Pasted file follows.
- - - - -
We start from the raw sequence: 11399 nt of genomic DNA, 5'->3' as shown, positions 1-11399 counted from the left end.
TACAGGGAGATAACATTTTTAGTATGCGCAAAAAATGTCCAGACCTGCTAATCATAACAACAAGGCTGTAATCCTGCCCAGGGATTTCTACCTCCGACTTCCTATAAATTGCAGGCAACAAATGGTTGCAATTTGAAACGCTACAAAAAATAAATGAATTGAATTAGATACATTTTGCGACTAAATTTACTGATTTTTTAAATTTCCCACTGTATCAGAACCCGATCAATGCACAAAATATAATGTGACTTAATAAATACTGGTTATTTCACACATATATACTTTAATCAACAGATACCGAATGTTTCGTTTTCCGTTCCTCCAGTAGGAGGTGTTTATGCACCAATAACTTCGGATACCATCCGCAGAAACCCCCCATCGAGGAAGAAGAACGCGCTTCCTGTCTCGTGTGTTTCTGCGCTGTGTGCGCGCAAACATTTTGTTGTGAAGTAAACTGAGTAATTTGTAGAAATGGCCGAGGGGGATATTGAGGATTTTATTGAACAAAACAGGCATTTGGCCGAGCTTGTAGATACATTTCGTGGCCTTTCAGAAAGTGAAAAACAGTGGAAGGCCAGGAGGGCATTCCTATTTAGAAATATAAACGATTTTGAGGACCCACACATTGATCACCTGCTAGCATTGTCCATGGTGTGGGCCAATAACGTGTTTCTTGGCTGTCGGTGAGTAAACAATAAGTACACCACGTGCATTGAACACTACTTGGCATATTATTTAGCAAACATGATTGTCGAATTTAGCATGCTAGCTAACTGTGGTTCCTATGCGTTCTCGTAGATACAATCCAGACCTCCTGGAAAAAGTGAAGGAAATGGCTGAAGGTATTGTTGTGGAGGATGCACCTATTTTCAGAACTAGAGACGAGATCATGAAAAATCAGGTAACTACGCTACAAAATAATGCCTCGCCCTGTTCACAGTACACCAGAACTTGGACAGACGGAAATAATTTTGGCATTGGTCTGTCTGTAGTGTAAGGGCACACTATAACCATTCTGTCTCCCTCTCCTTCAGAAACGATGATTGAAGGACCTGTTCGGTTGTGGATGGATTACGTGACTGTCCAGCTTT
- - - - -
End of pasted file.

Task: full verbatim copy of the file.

We start from the raw sequence: 11399 nt of genomic DNA, 5'->3' as shown, positions 1-11399 counted from the left end.
TACAGGGAGATAACATTTTTAGTATGCGCAAAAAATGTCCAGACCTGCTAATCATAACAACAAGGCTGTAATCCTGCCCAGGGATTTCTACCTCCGACTTCCTATAAATTGCAGGCAACAAATGGTTGCAATTTGAAACGCTACAAAAAATAAATGAATTGAATTAGATACATTTTGCGACTAAATTTACTGATTTTTTAAATTTCCCACTGTATCAGAACCCGATCAATGCACAAAATATAATGTGACTTAATAAATACTGGTTATTTCACACATATATACTTTAATCAACAGATACCGAATGTTTCGTTTTCCGTTCCTCCAGTAGGAGGTGTTTATGCACCAATAACTTCGGATACCATCCGCAGAAACCCCCCATCGAGGAAGAAGAACGCGCTTCCTGTCTCGTGTGTTTCTGCGCTGTGTGCGCGCAAACATTTTGTTGTGAAGTAAACTGAGTAATTTGTAGAAATGGCCGAGGGGGATATTGAGGATTTTATTGAACAAAACAGGCATTTGGCCGAGCTTGTAGATACATTTCGTGGCCTTTCAGAAAGTGAAAAACAGTGGAAGGCCAGGAGGGCATTCCTATTTAGAAATATAAACGATTTTGAGGACCCACACATTGATCACCTGCTAGCATTGTCCATGGTGTGGGCCAATAACGTGTTTCTTGGCTGTCGGTGAGTAAACAATAAGTACACCACGTGCATTGAACACTACTTGGCATATTATTTAGCAAACATGATTGTCGAATTTAGCATGCTAGCTAACTGTGGTTCCTATGCGTTCTCGTAGATACAATCCAGACCTCCTGGAAAAAGTGAAGGAAATGGCTGAAGGTATTGTTGTGGAGGATGCACCTATTTTCAGAACTAGAGACGAGATCATGAAAAATCAGGTAACTACGCTACAAAATAATGCCTCGCCCTGTTCACAGTACACCAGAACTTGGACAGACGGAAATAATTTTGGCATTGGTCTGTCTGTAGTGTAAGGGCACACTATAACCATTCTGTCTCCCTCTCCTTCAGAAACGATGATTGAAGGACCTGTTCGGTTGTGGATGGATTACGTGACTGTCCAGCTTT